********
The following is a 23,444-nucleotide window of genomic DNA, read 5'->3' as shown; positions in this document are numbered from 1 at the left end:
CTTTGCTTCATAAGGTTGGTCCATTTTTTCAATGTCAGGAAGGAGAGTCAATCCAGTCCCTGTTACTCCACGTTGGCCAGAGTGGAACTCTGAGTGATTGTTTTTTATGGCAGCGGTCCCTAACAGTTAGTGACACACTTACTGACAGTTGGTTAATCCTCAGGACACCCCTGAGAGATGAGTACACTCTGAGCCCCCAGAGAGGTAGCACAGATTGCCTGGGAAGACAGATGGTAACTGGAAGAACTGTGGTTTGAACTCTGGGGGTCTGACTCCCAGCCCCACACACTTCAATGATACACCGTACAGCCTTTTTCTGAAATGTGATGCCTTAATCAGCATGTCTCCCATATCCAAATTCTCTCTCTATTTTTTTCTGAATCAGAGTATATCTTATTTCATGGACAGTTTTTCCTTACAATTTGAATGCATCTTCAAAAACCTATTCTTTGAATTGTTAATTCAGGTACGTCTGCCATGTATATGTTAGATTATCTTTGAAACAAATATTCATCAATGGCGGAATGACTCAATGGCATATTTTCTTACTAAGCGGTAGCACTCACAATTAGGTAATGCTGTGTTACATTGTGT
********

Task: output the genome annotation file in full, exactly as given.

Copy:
The following is a 23,444-nucleotide window of genomic DNA, read 5'->3' as shown; positions in this document are numbered from 1 at the left end:
CTTTGCTTCATAAGGTTGGTCCATTTTTTCAATGTCAGGAAGGAGAGTCAATCCAGTCCCTGTTACTCCACGTTGGCCAGAGTGGAACTCTGAGTGATTGTTTTTTATGGCAGCGGTCCCTAACAGTTAGTGACACACTTACTGACAGTTGGTTAATCCTCAGGACACCCCTGAGAGATGAGTACACTCTGAGCCCCCAGAGAGGTAGCACAGATTGCCTGGGAAGACAGATGGTAACTGGAAGAACTGTGGTTTGAACTCTGGGGGTCTGACTCCCAGCCCCACACACTTCAATGATACACCGTACAGCCTTTTTCTGAAATGTGATGCCTTAATCAGCATGTCTCCCATATCCAAATTCTCTCTCTATTTTTTTCTGAATCAGAGTATATCTTATTTCATGGACAGTTTTTCCTTACAATTTGAATGCATCTTCAAAAACCTATTCTTTGAATTGTTAATTCAGGTACGTCTGCCATGTATATGTTAGATTATCTTTGAAACAAATATTCATCAATGGCGGAATGACTCAATGGCATATTTTCTTACTAAGCGGTAGCACTCACAATTAGGTAATGCTGTGTTACATTGTGT